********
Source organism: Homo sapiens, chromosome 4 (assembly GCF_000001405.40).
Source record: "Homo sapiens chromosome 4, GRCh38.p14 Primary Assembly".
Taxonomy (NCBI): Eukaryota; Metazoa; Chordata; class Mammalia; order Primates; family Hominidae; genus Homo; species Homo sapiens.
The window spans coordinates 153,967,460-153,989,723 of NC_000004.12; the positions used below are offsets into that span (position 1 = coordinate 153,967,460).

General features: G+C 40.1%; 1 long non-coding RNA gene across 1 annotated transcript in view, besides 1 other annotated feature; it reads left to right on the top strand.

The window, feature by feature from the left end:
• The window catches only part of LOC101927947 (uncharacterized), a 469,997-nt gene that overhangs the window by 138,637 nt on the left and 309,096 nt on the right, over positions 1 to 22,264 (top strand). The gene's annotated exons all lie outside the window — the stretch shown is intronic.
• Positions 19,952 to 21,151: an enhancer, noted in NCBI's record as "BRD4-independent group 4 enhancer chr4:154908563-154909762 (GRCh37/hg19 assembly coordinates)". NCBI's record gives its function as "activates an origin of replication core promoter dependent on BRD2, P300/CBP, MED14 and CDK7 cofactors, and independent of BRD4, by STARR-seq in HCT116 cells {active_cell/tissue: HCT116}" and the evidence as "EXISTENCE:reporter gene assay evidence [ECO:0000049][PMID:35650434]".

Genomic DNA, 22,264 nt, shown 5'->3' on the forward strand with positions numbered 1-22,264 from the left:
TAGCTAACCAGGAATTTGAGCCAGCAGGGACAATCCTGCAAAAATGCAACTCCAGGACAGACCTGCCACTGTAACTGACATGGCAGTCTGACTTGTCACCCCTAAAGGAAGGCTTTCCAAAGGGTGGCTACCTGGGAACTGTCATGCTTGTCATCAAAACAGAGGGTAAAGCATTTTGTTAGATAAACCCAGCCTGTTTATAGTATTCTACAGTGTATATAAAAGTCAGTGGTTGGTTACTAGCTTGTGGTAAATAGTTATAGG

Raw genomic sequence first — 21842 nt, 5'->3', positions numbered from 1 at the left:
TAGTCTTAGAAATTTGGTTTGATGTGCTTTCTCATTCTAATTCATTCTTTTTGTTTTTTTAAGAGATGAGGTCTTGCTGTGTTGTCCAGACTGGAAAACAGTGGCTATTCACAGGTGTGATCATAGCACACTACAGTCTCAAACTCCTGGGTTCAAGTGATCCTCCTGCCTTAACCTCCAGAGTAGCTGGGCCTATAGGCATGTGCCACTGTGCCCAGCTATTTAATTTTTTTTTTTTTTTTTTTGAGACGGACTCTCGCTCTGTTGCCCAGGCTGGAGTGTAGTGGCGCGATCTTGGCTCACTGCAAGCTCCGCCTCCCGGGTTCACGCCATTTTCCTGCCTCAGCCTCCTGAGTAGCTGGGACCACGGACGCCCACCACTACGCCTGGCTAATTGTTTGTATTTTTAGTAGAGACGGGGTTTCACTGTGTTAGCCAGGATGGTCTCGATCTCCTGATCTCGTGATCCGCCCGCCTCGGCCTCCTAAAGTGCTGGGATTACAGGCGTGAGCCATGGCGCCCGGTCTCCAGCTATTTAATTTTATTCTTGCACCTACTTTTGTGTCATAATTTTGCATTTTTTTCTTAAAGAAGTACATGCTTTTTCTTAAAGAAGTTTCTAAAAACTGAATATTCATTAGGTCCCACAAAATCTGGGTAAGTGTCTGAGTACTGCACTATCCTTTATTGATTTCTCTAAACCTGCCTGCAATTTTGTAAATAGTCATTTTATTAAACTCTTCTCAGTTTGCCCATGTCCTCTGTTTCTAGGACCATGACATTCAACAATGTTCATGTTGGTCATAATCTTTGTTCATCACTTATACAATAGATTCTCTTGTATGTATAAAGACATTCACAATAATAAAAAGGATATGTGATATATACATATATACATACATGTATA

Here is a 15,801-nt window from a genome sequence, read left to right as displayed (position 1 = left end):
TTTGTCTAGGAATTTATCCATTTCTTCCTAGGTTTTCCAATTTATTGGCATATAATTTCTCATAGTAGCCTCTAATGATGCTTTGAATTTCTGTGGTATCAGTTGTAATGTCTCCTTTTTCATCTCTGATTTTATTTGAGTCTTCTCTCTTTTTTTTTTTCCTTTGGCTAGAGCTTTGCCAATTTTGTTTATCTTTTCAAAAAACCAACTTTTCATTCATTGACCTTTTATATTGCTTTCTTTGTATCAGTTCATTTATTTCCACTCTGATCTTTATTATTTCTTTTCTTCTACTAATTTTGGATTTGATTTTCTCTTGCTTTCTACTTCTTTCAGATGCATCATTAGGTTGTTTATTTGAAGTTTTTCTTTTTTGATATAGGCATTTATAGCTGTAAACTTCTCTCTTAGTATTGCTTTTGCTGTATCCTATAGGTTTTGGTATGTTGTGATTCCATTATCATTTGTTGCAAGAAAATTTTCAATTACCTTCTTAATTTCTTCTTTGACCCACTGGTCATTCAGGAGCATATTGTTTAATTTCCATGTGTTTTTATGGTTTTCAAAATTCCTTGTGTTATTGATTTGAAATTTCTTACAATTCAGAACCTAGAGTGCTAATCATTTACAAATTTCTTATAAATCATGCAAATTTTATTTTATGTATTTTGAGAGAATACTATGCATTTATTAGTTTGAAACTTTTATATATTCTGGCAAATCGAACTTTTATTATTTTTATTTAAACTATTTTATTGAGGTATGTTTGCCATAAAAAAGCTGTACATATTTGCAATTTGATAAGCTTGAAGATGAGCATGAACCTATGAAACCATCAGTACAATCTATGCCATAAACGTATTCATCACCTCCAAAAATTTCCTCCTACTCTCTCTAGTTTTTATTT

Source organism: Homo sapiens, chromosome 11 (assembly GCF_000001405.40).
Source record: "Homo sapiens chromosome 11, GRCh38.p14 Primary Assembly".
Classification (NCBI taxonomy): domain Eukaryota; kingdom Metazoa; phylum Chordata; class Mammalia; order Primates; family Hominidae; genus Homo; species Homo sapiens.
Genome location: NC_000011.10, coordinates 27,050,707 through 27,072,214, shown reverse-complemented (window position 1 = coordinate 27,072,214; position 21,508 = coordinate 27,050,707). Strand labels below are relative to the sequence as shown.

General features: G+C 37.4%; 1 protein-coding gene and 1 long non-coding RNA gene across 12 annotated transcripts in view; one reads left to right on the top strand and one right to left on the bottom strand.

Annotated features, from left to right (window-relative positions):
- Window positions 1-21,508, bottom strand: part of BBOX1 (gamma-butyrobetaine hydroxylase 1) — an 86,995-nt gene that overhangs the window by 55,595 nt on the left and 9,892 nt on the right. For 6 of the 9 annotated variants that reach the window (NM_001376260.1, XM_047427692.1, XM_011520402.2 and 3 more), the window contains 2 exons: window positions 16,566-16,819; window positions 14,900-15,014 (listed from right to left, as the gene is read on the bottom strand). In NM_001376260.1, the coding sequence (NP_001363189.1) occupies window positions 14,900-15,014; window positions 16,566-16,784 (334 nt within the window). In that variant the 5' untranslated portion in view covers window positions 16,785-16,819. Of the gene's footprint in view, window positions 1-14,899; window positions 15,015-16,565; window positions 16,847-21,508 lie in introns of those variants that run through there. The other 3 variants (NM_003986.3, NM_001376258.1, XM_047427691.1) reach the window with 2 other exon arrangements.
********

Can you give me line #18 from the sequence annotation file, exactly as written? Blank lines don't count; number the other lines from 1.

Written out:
Genome location: NC_000011.10, coordinates 27,050,707 through 27,072,214, shown reverse-complemented (window position 1 = coordinate 27,072,214; position 21,508 = coordinate 27,050,707). Strand labels below are relative to the sequence as shown.